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Kuba Suder's blog on Mac & iOS development

Stacks, Grids, and Outlines in SwiftUI

Categories: SwiftUI, WWDC 20 0 comments Watch the video

Stacks

New lazy stack views: LazyVStack and LazyHStack

They work just like the existing horizontal and vertical stacks, but they render their content incrementally as it becomes visible

Useful for very long lists built using VStack/HStack that had performance issues previously

There’s no point using lazy stacks for small local stacks that just lay out single views that are all visible on the screen together

If you’re unsure, use standard HStack/VStack by default, and only use lazy stacks for long content that’s scrolling and becomes a performance bottleneck

Grids

New grid views: LazyHGrid and LazyVGrid

They lay out subviews in a grid like collection view

LazyVGrid(columns: columns, spacing: 0) { … }

Grids require a definition of columns:

Constant number of columns:

var columns = [
  GridItem(spacing: 0),
  GridItem(spacing: 0),
  GridItem(spacing: 0)
]

Adaptive columns, number depends on the window size:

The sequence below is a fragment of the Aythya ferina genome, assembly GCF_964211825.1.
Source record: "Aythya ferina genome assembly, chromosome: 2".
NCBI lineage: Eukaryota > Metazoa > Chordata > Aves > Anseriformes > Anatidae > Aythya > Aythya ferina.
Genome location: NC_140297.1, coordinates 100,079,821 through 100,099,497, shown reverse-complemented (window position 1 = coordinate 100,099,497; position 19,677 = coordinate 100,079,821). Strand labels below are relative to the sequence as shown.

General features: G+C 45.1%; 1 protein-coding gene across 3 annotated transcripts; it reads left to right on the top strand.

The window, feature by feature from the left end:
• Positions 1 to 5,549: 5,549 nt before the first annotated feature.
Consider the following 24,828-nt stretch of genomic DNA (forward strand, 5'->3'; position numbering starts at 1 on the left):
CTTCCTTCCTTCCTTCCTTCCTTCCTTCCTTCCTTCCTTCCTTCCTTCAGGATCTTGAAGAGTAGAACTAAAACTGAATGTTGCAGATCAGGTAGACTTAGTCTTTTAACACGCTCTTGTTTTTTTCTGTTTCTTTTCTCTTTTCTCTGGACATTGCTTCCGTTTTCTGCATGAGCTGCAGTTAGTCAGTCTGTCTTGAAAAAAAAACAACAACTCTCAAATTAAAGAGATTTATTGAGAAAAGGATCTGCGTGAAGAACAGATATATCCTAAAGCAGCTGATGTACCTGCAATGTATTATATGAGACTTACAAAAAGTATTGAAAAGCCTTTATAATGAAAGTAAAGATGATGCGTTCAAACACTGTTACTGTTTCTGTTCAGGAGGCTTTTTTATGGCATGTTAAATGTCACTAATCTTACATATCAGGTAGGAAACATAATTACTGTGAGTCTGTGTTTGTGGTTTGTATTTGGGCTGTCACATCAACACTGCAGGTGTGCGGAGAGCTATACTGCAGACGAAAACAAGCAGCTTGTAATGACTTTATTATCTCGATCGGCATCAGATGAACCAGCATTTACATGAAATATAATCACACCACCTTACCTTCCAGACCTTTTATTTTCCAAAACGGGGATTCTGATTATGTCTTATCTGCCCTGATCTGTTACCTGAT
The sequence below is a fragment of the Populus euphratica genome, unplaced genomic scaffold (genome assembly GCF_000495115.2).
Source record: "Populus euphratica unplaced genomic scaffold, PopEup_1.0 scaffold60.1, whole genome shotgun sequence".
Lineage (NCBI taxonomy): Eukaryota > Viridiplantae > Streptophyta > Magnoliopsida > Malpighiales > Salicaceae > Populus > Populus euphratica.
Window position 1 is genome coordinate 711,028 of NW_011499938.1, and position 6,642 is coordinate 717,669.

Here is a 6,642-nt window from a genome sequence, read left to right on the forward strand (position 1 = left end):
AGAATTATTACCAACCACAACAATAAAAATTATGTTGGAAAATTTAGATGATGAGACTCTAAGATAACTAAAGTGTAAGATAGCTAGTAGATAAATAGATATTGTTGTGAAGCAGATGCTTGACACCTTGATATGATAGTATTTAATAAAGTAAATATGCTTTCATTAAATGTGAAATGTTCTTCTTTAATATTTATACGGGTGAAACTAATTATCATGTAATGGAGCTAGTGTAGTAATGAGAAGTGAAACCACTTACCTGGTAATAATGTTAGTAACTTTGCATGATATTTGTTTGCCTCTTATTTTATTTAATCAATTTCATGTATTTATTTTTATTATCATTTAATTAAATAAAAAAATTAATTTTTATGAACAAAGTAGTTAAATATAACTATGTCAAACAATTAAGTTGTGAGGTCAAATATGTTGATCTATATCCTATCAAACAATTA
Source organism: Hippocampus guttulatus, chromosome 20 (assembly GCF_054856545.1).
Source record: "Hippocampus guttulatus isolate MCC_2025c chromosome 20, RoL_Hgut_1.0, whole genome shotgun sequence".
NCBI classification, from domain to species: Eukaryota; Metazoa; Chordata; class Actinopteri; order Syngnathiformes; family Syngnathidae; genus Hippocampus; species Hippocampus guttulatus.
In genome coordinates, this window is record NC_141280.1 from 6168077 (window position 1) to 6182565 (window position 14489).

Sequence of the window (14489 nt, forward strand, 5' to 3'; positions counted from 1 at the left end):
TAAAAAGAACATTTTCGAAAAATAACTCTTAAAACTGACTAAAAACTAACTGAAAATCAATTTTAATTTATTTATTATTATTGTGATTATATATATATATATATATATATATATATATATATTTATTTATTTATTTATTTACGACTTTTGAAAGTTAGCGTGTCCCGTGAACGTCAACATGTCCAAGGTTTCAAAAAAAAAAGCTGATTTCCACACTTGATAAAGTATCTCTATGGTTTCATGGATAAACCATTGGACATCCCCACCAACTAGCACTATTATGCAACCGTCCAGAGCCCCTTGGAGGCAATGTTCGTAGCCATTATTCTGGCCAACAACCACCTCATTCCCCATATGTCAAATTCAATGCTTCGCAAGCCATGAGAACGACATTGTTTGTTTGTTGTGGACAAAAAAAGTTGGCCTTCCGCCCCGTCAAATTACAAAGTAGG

var columns = [
  GridItem(.adaptive(minimum: 300), spacing: 0)
]

Lists and outlines

Lists are more than just stacks of content – they support selection and scrolling etc.

Lists don’t need a Lazy variant, because list contents are always loaded lazily

Lists can now show hierarchical trees of items (outlines)

To make an outline list, provide a “children” keypath:

List(graphics, children: \.children) { graphic in
    GraphicRow(graphic)
}

To make collapsible list sections, use an OutlineGroup:

ForEach(canvases) { canvas in
    Section(header: Text(canvas.name)) {
        OutlineGroup(items, children: \.children) { graphic in
            GraphicRow(graphic)
        }
    }
}

You can also implement other views with parts that the user can collapse and expand like in an outline using DisclosureGroup:

DisclosureGroup(isExpanded: $expanded) {
  Contents()
} label: {
  Label(“Name”)
}

or:

DisclosureGroup(“Label”) { contents }